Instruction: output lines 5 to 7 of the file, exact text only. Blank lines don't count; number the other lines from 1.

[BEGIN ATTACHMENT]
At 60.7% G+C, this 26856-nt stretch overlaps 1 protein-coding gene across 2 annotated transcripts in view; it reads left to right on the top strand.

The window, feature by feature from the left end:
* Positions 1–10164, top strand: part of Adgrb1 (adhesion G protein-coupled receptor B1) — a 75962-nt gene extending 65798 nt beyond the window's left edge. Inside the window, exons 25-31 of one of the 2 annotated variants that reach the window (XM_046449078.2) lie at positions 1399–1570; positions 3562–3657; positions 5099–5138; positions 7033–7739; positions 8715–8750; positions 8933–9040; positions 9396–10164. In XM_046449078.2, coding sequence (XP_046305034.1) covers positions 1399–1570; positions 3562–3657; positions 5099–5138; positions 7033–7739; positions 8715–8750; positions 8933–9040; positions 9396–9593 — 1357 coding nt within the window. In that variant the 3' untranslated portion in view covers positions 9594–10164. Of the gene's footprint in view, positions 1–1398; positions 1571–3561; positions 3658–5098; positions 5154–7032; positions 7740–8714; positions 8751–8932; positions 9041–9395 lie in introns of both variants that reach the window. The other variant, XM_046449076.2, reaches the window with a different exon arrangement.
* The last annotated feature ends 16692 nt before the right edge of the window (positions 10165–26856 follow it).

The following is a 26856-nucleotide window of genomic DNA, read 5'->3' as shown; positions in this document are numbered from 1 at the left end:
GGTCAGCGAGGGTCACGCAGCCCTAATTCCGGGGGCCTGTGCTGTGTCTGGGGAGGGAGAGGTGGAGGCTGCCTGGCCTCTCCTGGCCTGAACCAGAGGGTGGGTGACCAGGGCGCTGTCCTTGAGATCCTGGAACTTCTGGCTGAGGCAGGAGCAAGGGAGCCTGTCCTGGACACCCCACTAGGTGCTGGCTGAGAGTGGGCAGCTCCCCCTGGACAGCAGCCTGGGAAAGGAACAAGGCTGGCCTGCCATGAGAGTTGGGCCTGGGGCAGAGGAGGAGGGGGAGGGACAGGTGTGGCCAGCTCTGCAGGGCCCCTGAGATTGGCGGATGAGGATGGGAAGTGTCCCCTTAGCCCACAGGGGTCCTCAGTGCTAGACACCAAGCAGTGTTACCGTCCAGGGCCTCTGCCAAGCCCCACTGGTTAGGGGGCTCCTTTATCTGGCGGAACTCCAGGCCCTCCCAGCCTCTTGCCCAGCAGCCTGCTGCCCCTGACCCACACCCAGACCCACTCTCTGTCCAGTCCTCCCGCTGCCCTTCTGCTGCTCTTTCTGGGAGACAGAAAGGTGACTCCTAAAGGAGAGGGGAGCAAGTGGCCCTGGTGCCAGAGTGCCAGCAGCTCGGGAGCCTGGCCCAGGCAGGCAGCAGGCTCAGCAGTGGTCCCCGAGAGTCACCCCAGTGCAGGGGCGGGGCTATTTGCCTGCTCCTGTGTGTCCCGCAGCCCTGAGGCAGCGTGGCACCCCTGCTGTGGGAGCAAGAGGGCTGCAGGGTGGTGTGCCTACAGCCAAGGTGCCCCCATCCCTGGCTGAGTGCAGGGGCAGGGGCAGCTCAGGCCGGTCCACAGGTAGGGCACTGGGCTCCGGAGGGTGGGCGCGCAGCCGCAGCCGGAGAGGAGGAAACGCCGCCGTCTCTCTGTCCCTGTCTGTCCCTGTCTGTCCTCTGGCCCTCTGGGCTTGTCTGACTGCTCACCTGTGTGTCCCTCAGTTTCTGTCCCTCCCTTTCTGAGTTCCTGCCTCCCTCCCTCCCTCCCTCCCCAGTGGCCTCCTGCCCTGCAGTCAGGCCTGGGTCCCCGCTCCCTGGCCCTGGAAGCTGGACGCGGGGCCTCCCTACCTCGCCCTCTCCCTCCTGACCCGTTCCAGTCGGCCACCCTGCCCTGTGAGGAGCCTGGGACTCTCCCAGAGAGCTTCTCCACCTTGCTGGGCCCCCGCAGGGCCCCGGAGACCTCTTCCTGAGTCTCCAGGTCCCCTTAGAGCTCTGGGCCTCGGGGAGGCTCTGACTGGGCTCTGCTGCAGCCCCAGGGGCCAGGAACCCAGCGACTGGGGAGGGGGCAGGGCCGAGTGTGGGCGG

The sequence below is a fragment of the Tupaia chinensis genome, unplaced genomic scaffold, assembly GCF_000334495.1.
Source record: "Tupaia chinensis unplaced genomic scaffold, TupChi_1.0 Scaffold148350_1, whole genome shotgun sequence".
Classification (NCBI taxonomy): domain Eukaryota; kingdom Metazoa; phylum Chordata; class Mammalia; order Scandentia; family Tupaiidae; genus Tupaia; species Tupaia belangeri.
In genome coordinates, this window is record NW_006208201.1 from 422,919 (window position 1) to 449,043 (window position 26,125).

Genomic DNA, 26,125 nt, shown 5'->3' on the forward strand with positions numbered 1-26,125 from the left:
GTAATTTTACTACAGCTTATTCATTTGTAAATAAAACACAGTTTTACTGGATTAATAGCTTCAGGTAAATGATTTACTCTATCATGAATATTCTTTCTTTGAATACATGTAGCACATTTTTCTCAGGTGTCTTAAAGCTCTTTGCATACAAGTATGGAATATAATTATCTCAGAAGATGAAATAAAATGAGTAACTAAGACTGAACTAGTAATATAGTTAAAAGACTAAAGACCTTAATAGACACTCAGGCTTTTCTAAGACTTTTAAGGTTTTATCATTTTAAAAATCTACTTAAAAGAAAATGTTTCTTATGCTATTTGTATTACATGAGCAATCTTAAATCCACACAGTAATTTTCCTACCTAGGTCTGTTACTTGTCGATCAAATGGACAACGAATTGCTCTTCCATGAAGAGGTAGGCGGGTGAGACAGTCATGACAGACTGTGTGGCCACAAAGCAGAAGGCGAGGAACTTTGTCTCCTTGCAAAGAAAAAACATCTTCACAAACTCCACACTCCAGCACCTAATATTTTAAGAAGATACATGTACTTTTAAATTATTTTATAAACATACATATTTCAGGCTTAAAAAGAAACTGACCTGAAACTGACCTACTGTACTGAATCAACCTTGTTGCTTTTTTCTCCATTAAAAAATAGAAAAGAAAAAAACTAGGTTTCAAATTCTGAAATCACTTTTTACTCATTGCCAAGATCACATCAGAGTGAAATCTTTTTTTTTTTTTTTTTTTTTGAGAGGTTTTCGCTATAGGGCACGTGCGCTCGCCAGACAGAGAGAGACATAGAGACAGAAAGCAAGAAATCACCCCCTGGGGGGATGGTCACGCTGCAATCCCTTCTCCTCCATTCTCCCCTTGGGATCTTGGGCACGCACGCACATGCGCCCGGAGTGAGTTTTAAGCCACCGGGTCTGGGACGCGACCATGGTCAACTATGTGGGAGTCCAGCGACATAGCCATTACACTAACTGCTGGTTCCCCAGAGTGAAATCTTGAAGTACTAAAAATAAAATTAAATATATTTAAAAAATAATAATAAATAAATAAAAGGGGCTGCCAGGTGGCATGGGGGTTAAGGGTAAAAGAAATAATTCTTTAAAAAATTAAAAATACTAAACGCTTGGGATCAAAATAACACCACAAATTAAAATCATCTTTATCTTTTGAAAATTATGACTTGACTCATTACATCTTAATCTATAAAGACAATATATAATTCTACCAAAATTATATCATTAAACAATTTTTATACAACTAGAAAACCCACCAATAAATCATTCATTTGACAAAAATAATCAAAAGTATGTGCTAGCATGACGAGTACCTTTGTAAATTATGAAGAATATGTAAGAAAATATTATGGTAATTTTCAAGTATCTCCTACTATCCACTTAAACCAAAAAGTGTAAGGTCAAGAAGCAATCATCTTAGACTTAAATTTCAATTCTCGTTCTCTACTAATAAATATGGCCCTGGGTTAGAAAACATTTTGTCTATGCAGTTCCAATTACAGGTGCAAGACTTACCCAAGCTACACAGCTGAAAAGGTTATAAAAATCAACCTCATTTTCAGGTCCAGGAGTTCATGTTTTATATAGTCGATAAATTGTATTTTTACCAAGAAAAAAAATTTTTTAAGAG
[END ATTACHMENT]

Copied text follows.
The following is a 26856-nucleotide window of genomic DNA, read 5'->3' as shown; positions in this document are numbered from 1 at the left end:
GGTCAGCGAGGGTCACGCAGCCCTAATTCCGGGGGCCTGTGCTGTGTCTGGGGAGGGAGAGGTGGAGGCTGCCTGGCCTCTCCTGGCCTGAACCAGAGGGTGGGTGACCAGGGCGCTGTCCTTGAGATCCTGGAACTTCTGGCTGAGGCAGGAGCAAGGGAGCCTGTCCTGGACACCCCACTAGGTGCTGGCTGAGAGTGGGCAGCTCCCCCTGGACAGCAGCCTGGGAAAGGAACAAGGCTGGCCTGCCATGAGAGTTGGGCCTGGGGCAGAGGAGGAGGGGGAGGGACAGGTGTGGCCAGCTCTGCAGGGCCCCTGAGATTGGCGGATGAGGATGGGAAGTGTCCCCTTAGCCCACAGGGGTCCTCAGTGCTAGACACCAAGCAGTGTTACCGTCCAGGGCCTCTGCCAAGCCCCACTGGTTAGGGGGCTCCTTTATCTGGCGGAACTCCAGGCCCTCCCAGCCTCTTGCCCAGCAGCCTGCTGCCCCTGACCCACACCCAGACCCACTCTCTGTCCAGTCCTCCCGCTGCCCTTCTGCTGCTCTTTCTGGGAGACAGAAAGGTGACTCCTAAAGGAGAGGGGAGCAAGTGGCCCTGGTGCCAGAGTGCCAGCAGCTCGGGAGCCTGGCCCAGGCAGGCAGCAGGCTCAGCAGTGGTCCCCGAGAGTCACCCCAGTGCAGGGGCGGGGCTATTTGCCTGCTCCTGTGTGTCCCGCAGCCCTGAGGCAGCGTGGCACCCCTGCTGTGGGAGCAAGAGGGCTGCAGGGTGGTGTGCCTACAGCCAAGGTGCCCCCATCCCTGGCTGAGTGCAGGGGCAGGGGCAGCTCAGGCCGGTCCACAGGTAGGGCACTGGGCTCCGGAGGGTGGGCGCGCAGCCGCAGCCGGAGAGGAGGAAACGCCGCCGTCTCTCTGTCCCTGTCTGTCCCTGTCTGTCCTCTGGCCCTCTGGGCTTGTCTGACTGCTCACCTGTGTGTCCCTCAGTTTCTGTCCCTCCCTTTCTGAGTTCCTGCCTCCCTCCCTCCCTCCCTCCCCAGTGGCCTCCTGCCCTGCAGTCAGGCCTGGGTCCCCGCTCCCTGGCCCTGGAAGCTGGACGCGGGGCCTCCCTACCTCGCCCTCTCCCTCCTGACCCGTTCCAGTCGGCCACCCTGCCCTGTGAGGAGCCTGGGACTCTCCCAGAGAGCTTCTCCACCTTGCTGGGCCCCCGCAGGGCCCCGGAGACCTCTTCCTGAGTCTCCAGGTCCCCTTAGAGCTCTGGGCCTCGGGGAGGCTCTGACTGGGCTCTGCTGCAGCCCCAGGGGCCAGGAACCCAGCGACTGGGGAGGGGGCAGGGCCGAGTGTGGGCGG

The sequence below is a fragment of the Tupaia chinensis genome, unplaced genomic scaffold, assembly GCF_000334495.1.